Wooden Castle is right off the highway. The sites are Electric/water and are located behind the motel. The are run down RVs that look like they h just been left there and others look like they live there. To be perfectly honest it was unappealing, I saw signs from the management/owners that were inappropriate and would not stay there.
Located in Broken Bow 2 blocks from the highway by the city park and is a small but nice RV Park. It is clean and well kept. All sites are full hook ups with a few on concrete but most on gravel. Most sites are pull thru. Not every site has a picnic bench, they are scattered around. This is a fairly new park, has 15 spaces and has no shade. Daily fee is $20.
My husband and I did a long anniversary weekend here to enjoy the beautiful weather. We stayed here early October of 2016! Like I said in the title, if possible arrive early on the weekend or even a little earlier during the week to get the best spot in the area. We were lucky enough to get this spot and it must be a hot commodity because we had no less than 10 different people drove past to see if the spot was open. As you can see from the pictures, the spot is just a short walk from the small sand pit lake. Makes it ideal for early morning fishing and a quick kayak launch site. If you love fishing and floating around beautiful lakes, this is the spot for you. There is no modern amenities so you will have to rough it for a few days, which we don’t mind at all. Early October was a perfect time to go, the trees were still changing colors and the smell of fresh fall air was everywhere!
This large city park on the edge of town has a variety of great sites. Easy for large RVs that I saw to pull through. The park itself is nice enough and has a river running through it. The showers are old but clean. There are lots of things to do in town and out. ASn old pony express depot has been restored and is a visitor's center.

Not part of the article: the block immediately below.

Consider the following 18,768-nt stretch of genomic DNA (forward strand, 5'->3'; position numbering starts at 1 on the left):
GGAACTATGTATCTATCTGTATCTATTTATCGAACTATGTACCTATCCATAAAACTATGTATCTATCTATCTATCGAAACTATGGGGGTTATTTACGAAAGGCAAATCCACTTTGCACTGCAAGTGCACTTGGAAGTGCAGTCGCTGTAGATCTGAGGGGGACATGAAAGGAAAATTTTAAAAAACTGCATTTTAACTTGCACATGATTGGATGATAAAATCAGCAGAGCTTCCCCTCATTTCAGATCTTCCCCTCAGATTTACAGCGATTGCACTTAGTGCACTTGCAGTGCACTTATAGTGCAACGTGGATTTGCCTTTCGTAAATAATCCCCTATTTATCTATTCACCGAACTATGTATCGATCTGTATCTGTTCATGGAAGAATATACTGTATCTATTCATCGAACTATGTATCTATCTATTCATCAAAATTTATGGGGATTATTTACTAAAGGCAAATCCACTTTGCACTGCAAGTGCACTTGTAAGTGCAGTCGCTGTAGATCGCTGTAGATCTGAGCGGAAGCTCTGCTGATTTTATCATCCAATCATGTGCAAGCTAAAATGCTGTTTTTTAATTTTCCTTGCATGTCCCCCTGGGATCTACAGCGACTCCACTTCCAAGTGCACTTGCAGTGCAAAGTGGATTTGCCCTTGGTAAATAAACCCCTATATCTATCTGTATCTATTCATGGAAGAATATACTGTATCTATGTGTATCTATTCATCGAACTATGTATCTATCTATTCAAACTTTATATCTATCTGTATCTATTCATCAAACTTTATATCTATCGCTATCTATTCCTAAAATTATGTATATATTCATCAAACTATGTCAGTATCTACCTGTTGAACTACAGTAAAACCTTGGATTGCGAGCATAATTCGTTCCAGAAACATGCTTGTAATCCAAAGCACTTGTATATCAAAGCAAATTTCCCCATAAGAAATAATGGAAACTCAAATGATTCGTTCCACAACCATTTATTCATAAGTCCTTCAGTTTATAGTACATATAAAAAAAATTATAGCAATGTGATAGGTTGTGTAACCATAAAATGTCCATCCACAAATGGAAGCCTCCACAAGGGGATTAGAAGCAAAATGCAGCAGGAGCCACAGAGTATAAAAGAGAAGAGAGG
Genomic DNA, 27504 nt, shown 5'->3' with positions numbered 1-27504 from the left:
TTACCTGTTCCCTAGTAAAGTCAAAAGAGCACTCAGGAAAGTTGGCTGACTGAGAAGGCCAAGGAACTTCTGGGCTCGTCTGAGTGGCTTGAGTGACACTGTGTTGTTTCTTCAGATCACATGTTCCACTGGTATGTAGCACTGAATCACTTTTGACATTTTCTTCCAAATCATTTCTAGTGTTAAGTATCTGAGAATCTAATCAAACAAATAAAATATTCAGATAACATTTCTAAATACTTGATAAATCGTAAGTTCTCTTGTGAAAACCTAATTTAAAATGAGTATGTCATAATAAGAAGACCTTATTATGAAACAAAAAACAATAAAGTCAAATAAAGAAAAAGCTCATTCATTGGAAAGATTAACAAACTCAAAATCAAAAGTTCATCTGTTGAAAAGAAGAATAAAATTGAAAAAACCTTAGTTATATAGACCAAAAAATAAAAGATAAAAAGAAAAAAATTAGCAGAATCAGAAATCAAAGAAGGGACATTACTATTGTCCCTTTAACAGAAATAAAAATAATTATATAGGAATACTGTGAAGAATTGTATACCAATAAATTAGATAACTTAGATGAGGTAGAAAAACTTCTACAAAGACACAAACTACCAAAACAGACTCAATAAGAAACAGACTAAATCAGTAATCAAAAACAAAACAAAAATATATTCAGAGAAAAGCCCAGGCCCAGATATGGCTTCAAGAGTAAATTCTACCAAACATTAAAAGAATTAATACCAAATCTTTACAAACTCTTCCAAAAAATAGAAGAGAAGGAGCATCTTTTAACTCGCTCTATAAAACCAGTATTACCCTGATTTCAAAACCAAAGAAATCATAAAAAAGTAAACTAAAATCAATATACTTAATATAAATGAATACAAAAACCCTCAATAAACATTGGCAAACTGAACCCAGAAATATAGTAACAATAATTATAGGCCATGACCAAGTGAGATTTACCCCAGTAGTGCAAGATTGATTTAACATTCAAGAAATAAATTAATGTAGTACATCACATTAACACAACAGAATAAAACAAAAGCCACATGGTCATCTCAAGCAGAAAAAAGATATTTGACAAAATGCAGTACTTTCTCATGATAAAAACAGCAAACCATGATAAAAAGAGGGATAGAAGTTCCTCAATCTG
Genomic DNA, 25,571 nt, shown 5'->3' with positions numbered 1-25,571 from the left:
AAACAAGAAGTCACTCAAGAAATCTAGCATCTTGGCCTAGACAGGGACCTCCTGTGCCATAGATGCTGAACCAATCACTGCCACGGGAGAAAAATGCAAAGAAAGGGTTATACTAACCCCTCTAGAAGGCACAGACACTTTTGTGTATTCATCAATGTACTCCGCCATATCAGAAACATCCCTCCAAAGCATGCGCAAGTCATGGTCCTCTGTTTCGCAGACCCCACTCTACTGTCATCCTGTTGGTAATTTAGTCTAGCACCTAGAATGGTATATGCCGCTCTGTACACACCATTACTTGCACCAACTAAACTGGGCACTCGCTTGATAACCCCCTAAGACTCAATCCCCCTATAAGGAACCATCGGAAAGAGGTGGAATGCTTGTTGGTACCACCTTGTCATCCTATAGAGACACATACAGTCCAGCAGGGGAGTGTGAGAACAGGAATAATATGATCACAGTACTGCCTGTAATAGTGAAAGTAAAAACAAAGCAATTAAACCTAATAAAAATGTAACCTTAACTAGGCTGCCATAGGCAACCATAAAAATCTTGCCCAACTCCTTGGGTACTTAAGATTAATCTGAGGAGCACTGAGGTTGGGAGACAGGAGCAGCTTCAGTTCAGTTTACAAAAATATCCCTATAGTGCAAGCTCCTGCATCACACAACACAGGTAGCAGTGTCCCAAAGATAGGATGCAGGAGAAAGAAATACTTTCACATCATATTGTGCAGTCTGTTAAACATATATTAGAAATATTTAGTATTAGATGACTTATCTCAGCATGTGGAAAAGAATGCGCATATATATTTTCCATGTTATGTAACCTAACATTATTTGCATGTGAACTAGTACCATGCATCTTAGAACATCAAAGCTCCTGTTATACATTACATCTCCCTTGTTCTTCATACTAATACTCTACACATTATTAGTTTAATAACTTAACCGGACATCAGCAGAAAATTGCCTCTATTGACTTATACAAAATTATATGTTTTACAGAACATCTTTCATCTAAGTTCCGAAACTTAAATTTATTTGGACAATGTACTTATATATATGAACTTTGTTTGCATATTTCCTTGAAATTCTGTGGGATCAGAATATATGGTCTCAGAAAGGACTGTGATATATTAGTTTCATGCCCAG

The lake was nice and probably had good fishing. The Disc Golf course looked inviting, but the mosquitoes were horrendous and the Toilet disgusting.
This campground was hard to find, even with GPS. Finally a local came by to show us where it was. When we drove in there was a boat ramp, 1 tent site with a picnic table and fire ring, and 1 spot for an RV to park with no hookups. I was told there were other spots for tents on the other side of the lake that you could get to by hiking. The area needed to be mowed but wow the views from the tent site were gourgous. There were other trails, hunting, and fishing. Up the road were beautiful views of the dam and area. If we would have had our generator, we would have stayed the night.
Area around SRA is great. Fireflies every night, nice bathrooms, and fishing wasn’t bad. However, the sites are WAY too close together. Don’t know if we just showed up at the wrong time, but seems like “quiet hours” aren’t enforced. If you’re in need of a stopover, stay here but if you want more of a camping experience, look elsewhere. Booked a reservation for the weekend (3 nights) and left a day early.
I was looking for a place to stay close to I-80 as I made a drive from Chicago back home to Boulder. This place seemed close enough to the highway to give a look, and I was not disappointed. I rolled in to the campgrounds around sunset and saw some people using the nearby lake to do some fishing.
I woke up, and there was a horse grazing across the road, and I discovered this really large, open space park next to the grounds also had a disc golf course. My campsite had a fire pit and a picnic table, there were others with electrical hookups, and sites that could easily accommodate RVs. There was a dump station and dumpsters for waste.
There were some playground areas, a place for firewood purchase, and a horse shoe play area adjacent to a rec building.
Product Review (update)